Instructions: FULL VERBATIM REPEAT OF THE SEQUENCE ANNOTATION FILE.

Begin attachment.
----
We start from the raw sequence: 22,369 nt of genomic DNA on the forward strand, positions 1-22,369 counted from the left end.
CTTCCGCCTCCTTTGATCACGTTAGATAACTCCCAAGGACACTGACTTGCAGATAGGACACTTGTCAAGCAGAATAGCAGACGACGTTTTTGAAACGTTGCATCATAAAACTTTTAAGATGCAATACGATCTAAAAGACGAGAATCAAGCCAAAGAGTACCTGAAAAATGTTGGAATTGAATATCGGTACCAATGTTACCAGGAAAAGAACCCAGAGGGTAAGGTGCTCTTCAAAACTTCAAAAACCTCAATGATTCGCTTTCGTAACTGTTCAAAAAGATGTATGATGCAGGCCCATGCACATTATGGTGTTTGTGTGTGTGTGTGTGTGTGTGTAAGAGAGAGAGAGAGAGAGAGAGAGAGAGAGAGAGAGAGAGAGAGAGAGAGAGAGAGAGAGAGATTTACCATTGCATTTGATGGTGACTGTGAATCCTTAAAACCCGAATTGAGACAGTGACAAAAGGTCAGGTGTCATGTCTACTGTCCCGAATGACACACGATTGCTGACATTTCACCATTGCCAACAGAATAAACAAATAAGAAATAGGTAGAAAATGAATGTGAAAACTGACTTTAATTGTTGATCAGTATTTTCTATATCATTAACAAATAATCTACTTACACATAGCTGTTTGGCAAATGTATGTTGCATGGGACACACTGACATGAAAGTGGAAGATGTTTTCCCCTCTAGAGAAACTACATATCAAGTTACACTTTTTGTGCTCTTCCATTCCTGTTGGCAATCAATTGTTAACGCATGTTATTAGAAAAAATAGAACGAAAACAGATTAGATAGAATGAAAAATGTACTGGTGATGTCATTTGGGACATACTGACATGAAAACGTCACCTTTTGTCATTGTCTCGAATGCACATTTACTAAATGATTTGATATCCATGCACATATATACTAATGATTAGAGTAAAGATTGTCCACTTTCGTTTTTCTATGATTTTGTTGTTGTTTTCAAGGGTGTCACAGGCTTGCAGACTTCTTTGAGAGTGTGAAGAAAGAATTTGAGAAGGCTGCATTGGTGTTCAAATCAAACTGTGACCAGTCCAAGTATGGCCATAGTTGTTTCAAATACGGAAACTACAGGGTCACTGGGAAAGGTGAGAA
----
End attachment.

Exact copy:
We start from the raw sequence: 22,369 nt of genomic DNA on the forward strand, positions 1-22,369 counted from the left end.
CTTCCGCCTCCTTTGATCACGTTAGATAACTCCCAAGGACACTGACTTGCAGATAGGACACTTGTCAAGCAGAATAGCAGACGACGTTTTTGAAACGTTGCATCATAAAACTTTTAAGATGCAATACGATCTAAAAGACGAGAATCAAGCCAAAGAGTACCTGAAAAATGTTGGAATTGAATATCGGTACCAATGTTACCAGGAAAAGAACCCAGAGGGTAAGGTGCTCTTCAAAACTTCAAAAACCTCAATGATTCGCTTTCGTAACTGTTCAAAAAGATGTATGATGCAGGCCCATGCACATTATGGTGTTTGTGTGTGTGTGTGTGTGTGTGTAAGAGAGAGAGAGAGAGAGAGAGAGAGAGAGAGAGAGAGAGAGAGAGAGAGAGAGAGAGAGAGATTTACCATTGCATTTGATGGTGACTGTGAATCCTTAAAACCCGAATTGAGACAGTGACAAAAGGTCAGGTGTCATGTCTACTGTCCCGAATGACACACGATTGCTGACATTTCACCATTGCCAACAGAATAAACAAATAAGAAATAGGTAGAAAATGAATGTGAAAACTGACTTTAATTGTTGATCAGTATTTTCTATATCATTAACAAATAATCTACTTACACATAGCTGTTTGGCAAATGTATGTTGCATGGGACACACTGACATGAAAGTGGAAGATGTTTTCCCCTCTAGAGAAACTACATATCAAGTTACACTTTTTGTGCTCTTCCATTCCTGTTGGCAATCAATTGTTAACGCATGTTATTAGAAAAAATAGAACGAAAACAGATTAGATAGAATGAAAAATGTACTGGTGATGTCATTTGGGACATACTGACATGAAAACGTCACCTTTTGTCATTGTCTCGAATGCACATTTACTAAATGATTTGATATCCATGCACATATATACTAATGATTAGAGTAAAGATTGTCCACTTTCGTTTTTCTATGATTTTGTTGTTGTTTTCAAGGGTGTCACAGGCTTGCAGACTTCTTTGAGAGTGTGAAGAAAGAATTTGAGAAGGCTGCATTGGTGTTCAAATCAAACTGTGACCAGTCCAAGTATGGCCATAGTTGTTTCAAATACGGAAACTACAGGGTCACTGGGAAAGGTGAGAA